(Source: Pike, Jeffrey M. The Men Who Invented Religion . Brown Dog. Kindle Edition.)

The Koran and the hadith are used to give a literal interpretation of Sharia, the legal framework often expanded by the Islamic Jurisprudence (Fiqh).

It is Sharia which defines the acts of worship, the five pillars of Islam, which are:

Affirmation: There is no god except Allah and Mohammed is his messenger
Prayers: To be said five times a day
Fasts: During Ramadan
Charity: The poor to be always remembered
Pilgrimage: To Mecca, at least once in a lifetime.

Sharia law is comprehensive, but widely criticised by non-Muslims for containing unjust laws whose infringements are dealt with by cruel punishments. While liberal Christians ignore some parts of the Bible so, similarly, liberal Muslims often overlook the harsher parts of Sharia and may point out that punishments form just five per cent of Sharia, which in any case insists that there has to be evidence, such as several eye-witnesses. In the absence of confessions this rules out possible convictions on several items on the list below. However independent European Court of Human Rights has determined that “sharia is incompatible with the fundamental principles of democracy… would do away with the State’s role as the guarantor of individual rights and freedoms… and infringe the principle of non-discrimination between individuals as regards their enjoyment of public freedoms, which is one of the fundamental principles of democracy.” Only Saudi Arabia bases its legal system on its interpretations of Sharia. Other Muslim countries, with the exception of Iran which views Sharia as a Sunni invention, use both secular and religious courts, only referring to Sharia when ruling on financial and marital issues. Sharia is wide-ranging and controls financial transactions, laws of inheritance, marriage, divorce and child custody, food and drink including ritual slaughter and hunting, punishment for violations, war and peace and forms of evidence.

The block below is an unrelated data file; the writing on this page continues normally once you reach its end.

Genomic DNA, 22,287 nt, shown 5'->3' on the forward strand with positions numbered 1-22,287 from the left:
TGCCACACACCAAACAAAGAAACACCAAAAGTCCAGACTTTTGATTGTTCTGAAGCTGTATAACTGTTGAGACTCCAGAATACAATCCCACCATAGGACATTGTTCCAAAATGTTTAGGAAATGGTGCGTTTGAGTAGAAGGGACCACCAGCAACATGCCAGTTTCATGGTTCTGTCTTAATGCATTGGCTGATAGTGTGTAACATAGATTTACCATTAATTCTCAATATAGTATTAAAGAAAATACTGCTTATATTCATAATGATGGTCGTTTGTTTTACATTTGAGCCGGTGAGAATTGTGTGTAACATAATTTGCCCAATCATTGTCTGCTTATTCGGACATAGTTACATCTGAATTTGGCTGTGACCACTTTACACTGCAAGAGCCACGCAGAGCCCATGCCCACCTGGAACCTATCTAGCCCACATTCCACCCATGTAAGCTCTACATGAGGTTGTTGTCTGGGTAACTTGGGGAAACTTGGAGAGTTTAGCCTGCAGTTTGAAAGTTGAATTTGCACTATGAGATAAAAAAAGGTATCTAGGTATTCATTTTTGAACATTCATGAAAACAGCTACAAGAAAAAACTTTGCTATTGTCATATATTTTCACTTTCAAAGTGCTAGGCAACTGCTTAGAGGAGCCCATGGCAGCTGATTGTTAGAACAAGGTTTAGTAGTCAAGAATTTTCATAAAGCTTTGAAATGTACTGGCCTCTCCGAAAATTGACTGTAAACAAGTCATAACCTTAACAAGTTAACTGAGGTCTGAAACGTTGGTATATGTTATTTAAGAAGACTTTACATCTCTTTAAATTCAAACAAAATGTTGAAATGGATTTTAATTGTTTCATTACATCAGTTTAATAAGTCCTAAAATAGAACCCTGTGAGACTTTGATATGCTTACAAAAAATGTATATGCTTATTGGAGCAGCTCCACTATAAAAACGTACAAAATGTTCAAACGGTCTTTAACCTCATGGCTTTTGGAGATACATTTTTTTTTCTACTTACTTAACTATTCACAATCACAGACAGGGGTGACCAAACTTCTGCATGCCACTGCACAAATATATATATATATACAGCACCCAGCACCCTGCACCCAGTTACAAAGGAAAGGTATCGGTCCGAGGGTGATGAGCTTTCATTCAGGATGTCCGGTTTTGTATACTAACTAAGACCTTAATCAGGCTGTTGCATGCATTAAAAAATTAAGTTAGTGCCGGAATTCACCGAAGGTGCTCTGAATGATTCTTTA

The following are punished by immediate death under Sharia Law: • Criticizing or denying any part of the Koran
• Criticizing or denying Mohammed is a prophet
• Criticizing or denying Allah
• A Muslim who becomes a non-Muslim
• A non-Muslim who leads a Muslim away from Islam
• A non-Muslim man who marries a Muslim woman

Other laws in conflict with western democracy include the punishment for theft by amputation of the right hand, the ban on homosexuality, that men may marry an infant girl and consummate the marriage when she is nine, that a girl’s clitoris should be cut (Mohammed’s words in Book 41, Kitab Al-Adab, Hadith 5251) and that a man may have up to four wives.

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